Thomas Throws Cold Water On Bush Social Security Reform Plans
The life insurance industry was buoyed last week when the powerful chairman of the House Ways and Means Committee labeled President Bushs call for reform of the Social Security program a “dead horse” and suggested that a more viable alternative would include adding a savings plan for long term care or chronic care as “an augmentation to Social Security payments.”
At the same time, a securities firm in Washington that advises institutional investors cautioned that the death of the Social Security reform proposal would bring into play a compromise that could include establishment of Lifetime Savings Accounts, which are anathema to the life industry, as well as Retirement Savings Accounts.
In a note to investors, Tim VandenBurg, of Washington Analysis, said the Bush administration proposed these accounts last year and will likely push for them again this year. “Should the administrations push for broad tax code and Social Security reform bog down, the enactment of LSAs and RSAs would represent a second best form of tax and retirement security reform that the administration could point to as a policy achievement,” VandenBurg said. “By creating a highly flexible savings vehicle that effectively eliminates taxes on the investment income of small investors, this proposal should boost the savings rate and hence inflows into the capital markets.”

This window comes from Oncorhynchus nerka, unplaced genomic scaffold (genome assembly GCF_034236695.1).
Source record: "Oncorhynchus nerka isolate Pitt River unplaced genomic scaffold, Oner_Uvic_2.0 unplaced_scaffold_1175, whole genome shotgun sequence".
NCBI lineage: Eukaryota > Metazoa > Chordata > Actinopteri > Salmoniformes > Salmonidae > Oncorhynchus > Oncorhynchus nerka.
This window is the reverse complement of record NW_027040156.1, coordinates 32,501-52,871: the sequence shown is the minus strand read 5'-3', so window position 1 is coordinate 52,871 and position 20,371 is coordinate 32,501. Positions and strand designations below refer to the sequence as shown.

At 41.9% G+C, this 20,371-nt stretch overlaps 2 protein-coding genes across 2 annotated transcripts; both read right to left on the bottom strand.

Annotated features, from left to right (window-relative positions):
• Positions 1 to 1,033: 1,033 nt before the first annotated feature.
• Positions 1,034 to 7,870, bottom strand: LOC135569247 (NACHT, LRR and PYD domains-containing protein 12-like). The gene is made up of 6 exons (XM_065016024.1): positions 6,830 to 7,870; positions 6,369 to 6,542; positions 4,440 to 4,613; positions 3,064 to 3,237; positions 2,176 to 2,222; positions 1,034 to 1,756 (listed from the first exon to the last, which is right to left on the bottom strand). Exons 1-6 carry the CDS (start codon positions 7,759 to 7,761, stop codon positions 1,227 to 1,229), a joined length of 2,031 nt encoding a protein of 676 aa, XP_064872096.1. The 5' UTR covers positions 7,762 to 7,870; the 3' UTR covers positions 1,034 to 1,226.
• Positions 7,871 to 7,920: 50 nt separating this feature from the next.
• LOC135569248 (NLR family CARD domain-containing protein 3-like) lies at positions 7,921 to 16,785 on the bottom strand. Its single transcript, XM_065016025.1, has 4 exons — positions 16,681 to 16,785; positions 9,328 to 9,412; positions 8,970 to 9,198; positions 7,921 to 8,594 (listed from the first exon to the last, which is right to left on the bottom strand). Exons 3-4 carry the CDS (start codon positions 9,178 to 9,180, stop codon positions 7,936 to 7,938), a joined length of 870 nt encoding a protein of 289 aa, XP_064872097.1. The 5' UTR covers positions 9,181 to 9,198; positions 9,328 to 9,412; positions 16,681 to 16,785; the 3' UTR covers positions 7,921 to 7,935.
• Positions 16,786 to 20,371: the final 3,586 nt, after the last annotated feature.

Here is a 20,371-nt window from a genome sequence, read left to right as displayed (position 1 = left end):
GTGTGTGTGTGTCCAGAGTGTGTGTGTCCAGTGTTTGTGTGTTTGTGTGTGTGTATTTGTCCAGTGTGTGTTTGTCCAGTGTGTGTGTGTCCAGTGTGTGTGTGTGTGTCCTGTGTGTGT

Even before President Bush proposed reform of Social Security by possibly creating private accounts and lessening benefits, Rep. Bill Thomas, R-Calif., chairman of the Ways and Means Committee, which will be the gateway for passage of any plan, called it a “dead horse” because of opposition from Democrats. Instead, he suggested that Congress undertake a broader evaluation of the tax incentives needed to deal with an aging nation that include adding a savings plan to pay for LTC and chronic care coverage.
“What Im trying to get people to do is get out of the narrow moving around of the pieces inside the Social Security box,” Thomas said at a forum on Bushs second term last week. “If we miss this opportunity…I think we will have missed an opportunity that may not present itself for another 20 years.”
The implication of Thomas and VandenBurgs comments is that tax changes that would enhance the marketing of insurance industry products are in play but that intense lobbying will be needed to ensure that Congress and the Bush administration keep the industrys needs in mind when drafting legislation dealing with retirement security.